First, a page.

But Mabin went away from home. Far away from home. Money was tight for the Mabin family, seeing how Mabin was the youngest of four. So when it came time for him to attend college — and when Iowa offered him a full ride — the Mabin family jumped on it right away.

Former Iowa starting quarterback Jake Rudock’s father gave Hawkeye coaches Mabin’s tape. Hawkeye head coach Kirk Ferentz, former wide receiver coach Erik Campbell, and former recruiting coordinator Eric Johnson made a trip to Florida to recruit Mabin.

At the time, he was recruited to be a wide receiver.

“When he got there he said, ‘Mom, this is it,’ ” Arlette Mabin said. “I said ‘Really? Oh, wow, OK.’ I just prayed that God gave him wisdom and showed him exactly where to go.”

He redshirted his freshman year, and during the following spring, his career shifted.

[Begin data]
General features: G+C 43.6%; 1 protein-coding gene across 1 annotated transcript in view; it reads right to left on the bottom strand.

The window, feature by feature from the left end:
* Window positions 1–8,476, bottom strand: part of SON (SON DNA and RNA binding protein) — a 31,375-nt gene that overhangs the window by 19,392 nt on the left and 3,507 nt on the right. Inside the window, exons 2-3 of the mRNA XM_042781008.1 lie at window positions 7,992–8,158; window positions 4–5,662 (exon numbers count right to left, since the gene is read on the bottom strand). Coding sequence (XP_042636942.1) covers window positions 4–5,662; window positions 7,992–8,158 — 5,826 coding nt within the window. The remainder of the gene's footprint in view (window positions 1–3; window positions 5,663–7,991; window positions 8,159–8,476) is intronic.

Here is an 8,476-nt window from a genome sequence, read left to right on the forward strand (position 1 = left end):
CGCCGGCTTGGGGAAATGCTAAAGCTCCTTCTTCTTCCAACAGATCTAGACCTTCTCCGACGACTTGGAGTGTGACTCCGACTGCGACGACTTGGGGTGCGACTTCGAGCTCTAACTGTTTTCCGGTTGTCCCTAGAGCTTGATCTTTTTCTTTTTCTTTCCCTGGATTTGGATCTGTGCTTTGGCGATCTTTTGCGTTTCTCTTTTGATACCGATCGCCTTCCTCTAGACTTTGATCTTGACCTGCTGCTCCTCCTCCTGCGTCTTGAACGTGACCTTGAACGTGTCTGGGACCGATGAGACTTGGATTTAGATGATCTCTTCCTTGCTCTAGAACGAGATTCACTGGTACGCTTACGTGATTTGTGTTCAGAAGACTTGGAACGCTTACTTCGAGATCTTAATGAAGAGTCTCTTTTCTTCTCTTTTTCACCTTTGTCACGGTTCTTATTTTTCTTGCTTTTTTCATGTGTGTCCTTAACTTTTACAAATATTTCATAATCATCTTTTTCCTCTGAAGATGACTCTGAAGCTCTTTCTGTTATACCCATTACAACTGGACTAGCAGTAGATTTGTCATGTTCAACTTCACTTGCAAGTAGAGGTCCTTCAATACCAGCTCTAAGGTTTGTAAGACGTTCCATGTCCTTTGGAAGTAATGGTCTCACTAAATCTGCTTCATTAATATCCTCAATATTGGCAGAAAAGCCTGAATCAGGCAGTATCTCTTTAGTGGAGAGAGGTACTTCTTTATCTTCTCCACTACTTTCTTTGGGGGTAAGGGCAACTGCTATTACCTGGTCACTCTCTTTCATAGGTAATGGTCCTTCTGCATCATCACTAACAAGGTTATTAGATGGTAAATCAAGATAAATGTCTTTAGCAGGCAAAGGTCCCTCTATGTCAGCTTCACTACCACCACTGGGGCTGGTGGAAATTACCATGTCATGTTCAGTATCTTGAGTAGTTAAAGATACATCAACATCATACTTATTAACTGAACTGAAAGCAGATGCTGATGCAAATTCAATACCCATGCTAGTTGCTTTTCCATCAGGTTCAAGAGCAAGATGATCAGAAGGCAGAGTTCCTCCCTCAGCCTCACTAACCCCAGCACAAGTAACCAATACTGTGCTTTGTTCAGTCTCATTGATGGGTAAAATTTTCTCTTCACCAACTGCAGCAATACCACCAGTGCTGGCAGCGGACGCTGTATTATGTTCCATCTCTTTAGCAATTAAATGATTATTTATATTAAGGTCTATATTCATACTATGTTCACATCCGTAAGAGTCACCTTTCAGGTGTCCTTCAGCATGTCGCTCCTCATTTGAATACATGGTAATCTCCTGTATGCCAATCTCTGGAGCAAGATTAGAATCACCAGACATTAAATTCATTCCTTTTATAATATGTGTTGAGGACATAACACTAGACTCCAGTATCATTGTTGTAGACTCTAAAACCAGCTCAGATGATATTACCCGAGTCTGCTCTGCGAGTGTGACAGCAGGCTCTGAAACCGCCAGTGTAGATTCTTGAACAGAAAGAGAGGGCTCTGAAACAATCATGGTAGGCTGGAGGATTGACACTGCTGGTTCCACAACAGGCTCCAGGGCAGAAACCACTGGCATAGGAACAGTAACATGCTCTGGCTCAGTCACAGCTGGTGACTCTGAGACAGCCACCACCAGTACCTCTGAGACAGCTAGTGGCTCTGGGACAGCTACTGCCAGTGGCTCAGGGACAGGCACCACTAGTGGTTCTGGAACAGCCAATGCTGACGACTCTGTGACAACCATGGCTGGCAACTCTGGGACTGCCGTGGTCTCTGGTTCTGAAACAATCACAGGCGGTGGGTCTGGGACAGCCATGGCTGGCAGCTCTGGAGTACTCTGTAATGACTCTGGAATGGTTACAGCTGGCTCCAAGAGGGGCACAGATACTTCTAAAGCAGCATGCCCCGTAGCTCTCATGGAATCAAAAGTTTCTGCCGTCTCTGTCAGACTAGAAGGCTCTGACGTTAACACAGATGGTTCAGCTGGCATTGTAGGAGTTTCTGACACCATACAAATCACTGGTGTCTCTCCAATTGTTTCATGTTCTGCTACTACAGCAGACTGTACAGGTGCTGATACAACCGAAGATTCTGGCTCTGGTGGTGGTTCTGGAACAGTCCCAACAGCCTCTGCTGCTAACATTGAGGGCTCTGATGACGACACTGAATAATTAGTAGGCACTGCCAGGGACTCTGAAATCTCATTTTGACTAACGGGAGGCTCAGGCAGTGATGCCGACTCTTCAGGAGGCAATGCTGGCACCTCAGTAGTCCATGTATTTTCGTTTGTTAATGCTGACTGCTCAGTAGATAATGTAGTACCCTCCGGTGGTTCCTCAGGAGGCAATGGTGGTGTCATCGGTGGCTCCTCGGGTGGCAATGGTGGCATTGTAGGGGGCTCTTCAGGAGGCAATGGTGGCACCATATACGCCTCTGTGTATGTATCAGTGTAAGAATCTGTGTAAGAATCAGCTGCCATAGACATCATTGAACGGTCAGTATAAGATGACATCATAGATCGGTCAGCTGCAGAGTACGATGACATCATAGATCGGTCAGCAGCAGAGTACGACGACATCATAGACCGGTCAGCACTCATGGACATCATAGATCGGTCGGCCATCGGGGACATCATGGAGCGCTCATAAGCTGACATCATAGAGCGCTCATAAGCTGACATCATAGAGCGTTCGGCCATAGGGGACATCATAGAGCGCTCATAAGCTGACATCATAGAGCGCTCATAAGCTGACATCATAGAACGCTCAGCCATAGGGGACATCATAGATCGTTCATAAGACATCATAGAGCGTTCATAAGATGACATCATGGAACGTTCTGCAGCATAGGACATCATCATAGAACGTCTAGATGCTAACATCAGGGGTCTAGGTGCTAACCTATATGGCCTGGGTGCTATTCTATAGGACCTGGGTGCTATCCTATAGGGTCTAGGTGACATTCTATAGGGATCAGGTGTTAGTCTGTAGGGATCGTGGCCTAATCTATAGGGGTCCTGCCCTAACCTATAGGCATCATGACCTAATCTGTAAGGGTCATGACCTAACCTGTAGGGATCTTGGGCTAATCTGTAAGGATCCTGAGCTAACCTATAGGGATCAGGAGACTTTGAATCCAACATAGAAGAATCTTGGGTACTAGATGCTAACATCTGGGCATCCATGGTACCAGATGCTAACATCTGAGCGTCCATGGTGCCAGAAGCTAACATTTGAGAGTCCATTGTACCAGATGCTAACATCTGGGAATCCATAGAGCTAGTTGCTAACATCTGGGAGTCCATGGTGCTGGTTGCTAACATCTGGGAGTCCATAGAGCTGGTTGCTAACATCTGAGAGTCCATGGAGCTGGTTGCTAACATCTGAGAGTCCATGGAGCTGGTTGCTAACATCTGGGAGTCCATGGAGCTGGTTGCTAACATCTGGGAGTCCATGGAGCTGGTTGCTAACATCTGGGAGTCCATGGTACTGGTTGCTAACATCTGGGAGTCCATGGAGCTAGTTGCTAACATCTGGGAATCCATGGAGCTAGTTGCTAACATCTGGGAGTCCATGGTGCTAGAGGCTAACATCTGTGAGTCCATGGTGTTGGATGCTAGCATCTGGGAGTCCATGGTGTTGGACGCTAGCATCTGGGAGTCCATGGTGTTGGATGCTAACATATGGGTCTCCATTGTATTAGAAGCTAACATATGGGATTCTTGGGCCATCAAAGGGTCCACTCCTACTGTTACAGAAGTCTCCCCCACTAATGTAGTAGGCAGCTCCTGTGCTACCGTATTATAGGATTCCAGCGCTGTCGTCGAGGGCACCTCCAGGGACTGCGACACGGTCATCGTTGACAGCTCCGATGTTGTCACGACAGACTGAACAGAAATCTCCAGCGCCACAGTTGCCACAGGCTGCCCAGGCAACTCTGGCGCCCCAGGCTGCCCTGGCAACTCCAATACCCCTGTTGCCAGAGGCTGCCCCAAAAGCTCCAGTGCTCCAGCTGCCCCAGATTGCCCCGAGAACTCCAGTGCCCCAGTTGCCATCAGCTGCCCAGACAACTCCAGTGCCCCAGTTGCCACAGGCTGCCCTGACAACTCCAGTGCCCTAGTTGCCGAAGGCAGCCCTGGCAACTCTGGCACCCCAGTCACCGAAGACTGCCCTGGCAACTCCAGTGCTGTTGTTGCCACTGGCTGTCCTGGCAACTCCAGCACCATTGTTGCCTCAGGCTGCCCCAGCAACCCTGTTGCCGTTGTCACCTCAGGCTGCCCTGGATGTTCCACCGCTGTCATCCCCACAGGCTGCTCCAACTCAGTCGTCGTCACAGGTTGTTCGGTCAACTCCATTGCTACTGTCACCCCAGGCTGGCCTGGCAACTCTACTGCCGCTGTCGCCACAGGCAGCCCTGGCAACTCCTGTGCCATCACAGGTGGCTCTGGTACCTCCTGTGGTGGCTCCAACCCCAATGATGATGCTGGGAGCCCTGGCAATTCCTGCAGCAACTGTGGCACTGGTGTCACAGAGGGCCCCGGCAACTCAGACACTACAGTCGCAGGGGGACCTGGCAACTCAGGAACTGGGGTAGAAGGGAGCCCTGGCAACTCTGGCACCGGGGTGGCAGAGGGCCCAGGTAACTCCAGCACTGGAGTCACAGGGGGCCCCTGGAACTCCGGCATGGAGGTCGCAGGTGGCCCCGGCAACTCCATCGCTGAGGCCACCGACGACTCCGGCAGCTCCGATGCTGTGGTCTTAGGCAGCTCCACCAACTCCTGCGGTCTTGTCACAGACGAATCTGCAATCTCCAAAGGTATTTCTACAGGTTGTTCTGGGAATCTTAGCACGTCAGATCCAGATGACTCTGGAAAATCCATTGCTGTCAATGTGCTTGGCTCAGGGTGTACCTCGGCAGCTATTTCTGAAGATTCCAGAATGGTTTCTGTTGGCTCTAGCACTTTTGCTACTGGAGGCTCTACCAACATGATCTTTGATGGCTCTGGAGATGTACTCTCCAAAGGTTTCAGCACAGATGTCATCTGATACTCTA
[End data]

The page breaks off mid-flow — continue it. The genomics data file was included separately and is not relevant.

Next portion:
Mabin wanted to switch his jersey number from No. 88. However, Ferentz had a different idea in mind — changing positions. He now wears No. 13 as a defensive back.

Coming off shoulder surgery and considering it’s his last season, Mabin might be facing the most pressure he’s ever seen as a Hawkeye.

Even as a third-year starter, he’s compiled a solid college-football résumé. He’s solidified himself as a defensive playmaker and has 25 career starts, including 14 during the 2015 season. He recorded 54 tackles and 2 interceptions, and he broke up eight passes. As a sophomore he had 53 tackles and an interception.

With all his success, one would think he would be in the spotlight, or at least a larger topic of conversation. But many overlook his success because he plays on the opposite side of the Jim Thorpe Award Winner, Desmond King.

Many Big Ten quarterbacks this season, if not all, are going to give Mabin their best shot.

And what’s clear is that this season may be one in which he will have to overcome lots of pressure and outside noise. He’s done well with it before and doesn’t plan to stop just now.